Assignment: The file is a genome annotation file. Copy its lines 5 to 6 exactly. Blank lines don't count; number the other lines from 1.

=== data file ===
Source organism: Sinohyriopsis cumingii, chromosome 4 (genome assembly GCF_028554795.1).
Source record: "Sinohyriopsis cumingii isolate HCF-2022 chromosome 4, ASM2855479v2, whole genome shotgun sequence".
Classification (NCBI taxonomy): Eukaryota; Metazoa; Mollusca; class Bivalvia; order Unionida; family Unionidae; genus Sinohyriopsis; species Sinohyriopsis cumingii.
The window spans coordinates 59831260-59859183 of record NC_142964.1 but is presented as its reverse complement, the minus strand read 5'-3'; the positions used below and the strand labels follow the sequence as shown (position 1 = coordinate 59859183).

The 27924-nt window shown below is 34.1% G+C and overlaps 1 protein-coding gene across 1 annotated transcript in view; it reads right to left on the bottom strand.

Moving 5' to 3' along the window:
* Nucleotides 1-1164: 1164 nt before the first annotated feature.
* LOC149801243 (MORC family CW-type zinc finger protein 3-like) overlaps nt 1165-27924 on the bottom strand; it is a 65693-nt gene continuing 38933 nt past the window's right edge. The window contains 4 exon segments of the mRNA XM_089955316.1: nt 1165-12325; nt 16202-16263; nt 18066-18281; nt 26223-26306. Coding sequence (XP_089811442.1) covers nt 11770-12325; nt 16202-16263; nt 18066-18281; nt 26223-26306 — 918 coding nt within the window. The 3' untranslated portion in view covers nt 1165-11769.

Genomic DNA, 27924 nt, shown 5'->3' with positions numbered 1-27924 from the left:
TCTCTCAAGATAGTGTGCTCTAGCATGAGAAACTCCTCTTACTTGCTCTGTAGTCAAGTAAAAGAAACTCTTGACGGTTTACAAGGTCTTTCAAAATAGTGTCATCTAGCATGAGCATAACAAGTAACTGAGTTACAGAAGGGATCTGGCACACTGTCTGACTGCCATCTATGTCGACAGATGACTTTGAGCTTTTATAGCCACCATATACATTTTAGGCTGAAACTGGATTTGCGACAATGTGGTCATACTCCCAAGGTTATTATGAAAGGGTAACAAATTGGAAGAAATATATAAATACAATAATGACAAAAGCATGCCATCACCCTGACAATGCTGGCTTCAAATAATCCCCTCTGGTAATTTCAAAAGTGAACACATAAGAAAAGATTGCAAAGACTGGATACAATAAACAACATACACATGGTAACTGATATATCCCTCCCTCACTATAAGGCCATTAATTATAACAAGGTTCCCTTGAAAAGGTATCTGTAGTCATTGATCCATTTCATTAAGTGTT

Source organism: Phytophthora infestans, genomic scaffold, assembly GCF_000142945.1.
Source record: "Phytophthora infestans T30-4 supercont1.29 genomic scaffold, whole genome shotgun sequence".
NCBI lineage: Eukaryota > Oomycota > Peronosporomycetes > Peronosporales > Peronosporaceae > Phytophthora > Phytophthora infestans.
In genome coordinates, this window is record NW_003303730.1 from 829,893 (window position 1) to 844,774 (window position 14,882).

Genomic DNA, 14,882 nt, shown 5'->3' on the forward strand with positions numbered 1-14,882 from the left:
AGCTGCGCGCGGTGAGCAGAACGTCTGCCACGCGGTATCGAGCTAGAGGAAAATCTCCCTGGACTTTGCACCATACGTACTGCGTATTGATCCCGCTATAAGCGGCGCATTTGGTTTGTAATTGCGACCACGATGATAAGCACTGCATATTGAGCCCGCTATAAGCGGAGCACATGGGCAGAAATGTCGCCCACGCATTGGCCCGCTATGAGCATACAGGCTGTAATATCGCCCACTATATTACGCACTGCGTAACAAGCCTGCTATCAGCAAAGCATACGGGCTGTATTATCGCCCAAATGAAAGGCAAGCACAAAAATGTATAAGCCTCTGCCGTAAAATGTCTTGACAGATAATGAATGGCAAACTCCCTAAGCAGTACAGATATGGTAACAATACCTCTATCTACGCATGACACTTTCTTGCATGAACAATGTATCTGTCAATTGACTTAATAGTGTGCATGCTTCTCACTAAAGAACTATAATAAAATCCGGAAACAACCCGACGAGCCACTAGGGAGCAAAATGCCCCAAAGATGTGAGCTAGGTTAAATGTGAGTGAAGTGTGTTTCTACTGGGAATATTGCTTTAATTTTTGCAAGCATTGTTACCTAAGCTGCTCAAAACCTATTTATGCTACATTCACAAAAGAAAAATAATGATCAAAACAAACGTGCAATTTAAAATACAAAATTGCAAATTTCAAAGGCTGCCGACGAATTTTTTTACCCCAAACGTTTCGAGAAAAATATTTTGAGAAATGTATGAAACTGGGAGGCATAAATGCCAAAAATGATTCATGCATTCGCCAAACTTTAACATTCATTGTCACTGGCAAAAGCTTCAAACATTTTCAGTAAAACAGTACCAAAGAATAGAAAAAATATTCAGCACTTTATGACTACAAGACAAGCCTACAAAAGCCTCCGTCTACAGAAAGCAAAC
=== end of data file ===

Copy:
The 27924-nt window shown below is 34.1% G+C and overlaps 1 protein-coding gene across 1 annotated transcript in view; it reads right to left on the bottom strand.

Moving 5' to 3' along the window: